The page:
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To mix things up there are two types of fitness classes: Cardio Kickboxing and Zen, which is a mix of Tai Chi and Yoga movements and is pushed as cool-down sessions after workouts. Classes are broken up by difficulty, each with two parts in addition to a "full" segment. Cardio Kickboxing works much like the personal training sessions, but Zen's slower pace and focus on stance brings a wireframe overlay on your body that glows green when you're in proper position. The wireframe is a good guide but can be a bit finicky, with the same gestures and stances read differently from time to time.

Just like a gym, classes don't stop if you're doing poorly, so the wireframe oddities never get in the way and slow things down. On the other hand, since each class and segment is locked behind completing them in order, you can't skip ahead to Gold level classes if you happen to be a Zen master or Cardio Kickboxing champ. For the majority of people this will likely not be a problem, but those more advanced in these activities will have to trudge through at least a half hour of the easy stuff before even approaching a challenge.

Up to four players can mess around in the assorted Gym Games involving balance, punchin', hip shakin' and light steppin'. They're pleasant enough diversions, but that's about it.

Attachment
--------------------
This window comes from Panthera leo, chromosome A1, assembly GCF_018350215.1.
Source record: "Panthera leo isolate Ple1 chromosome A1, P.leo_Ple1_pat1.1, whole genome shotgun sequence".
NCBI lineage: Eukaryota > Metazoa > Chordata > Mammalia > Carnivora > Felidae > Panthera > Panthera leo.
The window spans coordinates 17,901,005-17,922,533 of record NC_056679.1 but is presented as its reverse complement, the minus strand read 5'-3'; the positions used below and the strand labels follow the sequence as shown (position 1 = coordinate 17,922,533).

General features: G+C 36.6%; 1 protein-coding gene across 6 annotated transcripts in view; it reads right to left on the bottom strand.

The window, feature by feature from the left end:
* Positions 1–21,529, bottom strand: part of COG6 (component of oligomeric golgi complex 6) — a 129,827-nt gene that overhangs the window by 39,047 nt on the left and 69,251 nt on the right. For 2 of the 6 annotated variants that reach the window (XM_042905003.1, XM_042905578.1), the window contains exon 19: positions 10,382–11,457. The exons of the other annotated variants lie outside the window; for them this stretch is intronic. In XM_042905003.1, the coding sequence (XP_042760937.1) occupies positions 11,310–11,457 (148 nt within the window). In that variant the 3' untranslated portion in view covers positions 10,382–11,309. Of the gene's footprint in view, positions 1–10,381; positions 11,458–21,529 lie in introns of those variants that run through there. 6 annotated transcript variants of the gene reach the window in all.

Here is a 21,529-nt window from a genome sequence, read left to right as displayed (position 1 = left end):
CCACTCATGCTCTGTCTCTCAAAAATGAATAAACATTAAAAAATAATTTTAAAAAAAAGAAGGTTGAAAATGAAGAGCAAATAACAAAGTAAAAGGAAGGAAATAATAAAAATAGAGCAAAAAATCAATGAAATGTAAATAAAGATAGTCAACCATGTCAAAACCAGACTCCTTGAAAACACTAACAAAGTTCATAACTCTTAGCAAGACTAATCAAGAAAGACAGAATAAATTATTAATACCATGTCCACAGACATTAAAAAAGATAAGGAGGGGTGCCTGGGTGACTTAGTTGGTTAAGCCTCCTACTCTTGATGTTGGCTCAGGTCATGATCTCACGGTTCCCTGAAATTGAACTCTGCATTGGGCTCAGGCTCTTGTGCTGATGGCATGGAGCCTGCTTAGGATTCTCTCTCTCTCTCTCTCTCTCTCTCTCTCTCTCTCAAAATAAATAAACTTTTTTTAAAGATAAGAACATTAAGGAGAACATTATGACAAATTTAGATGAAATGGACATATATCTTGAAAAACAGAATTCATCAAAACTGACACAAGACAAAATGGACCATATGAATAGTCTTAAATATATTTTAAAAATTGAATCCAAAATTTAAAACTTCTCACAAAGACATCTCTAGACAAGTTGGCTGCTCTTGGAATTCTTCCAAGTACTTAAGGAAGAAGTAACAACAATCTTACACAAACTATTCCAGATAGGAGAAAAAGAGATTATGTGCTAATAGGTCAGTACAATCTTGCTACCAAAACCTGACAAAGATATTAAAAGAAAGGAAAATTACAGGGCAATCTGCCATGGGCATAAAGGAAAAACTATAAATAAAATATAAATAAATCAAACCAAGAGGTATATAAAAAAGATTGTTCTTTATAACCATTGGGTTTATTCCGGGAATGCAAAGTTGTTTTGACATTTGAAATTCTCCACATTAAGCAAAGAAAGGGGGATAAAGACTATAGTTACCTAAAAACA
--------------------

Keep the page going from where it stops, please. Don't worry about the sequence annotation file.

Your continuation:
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Apart from the inability to create your own workouts and lack of real cool-down sessions, Your Shape gets the actual exercise parts down fairly well but drops the ball in actually motivating you to do so. There is no proper built-in calendar to plan your workouts with, although it does keep track of how many calories you've burned each day in the past week. No nutrition information is included to encourage healthy eating apart from a reminder to drink a lot of water.

You can't actually set goals on your Xbox 360, and in order to do so you have to register for a uPlay account and log on to or use the upcoming iOS app. The Web site tracks your progress and allows you to create and receive challenges from friends and subscribe to events, although neither of these features were available at the time of publication. There doesn't seem to be a real reason why these things couldn't have been accomplished with just the disc other than a rush to launch, so we hope to see the inevitable sequel include these features.


Your Shape: Fitness Evolved makes a strong case for Kinect's capabilities as an exercise aid, although it doesn't really hit its promise of being the ultimate fitness software. It offers a solid exercise program but definitely has room for improvement when it comes to encouraging you to actually stay healthy outside of its workouts. If its eventual sequel addresses these shortcomings then it could quite possibly be the best of its kind, but for now Your Shape is merely good.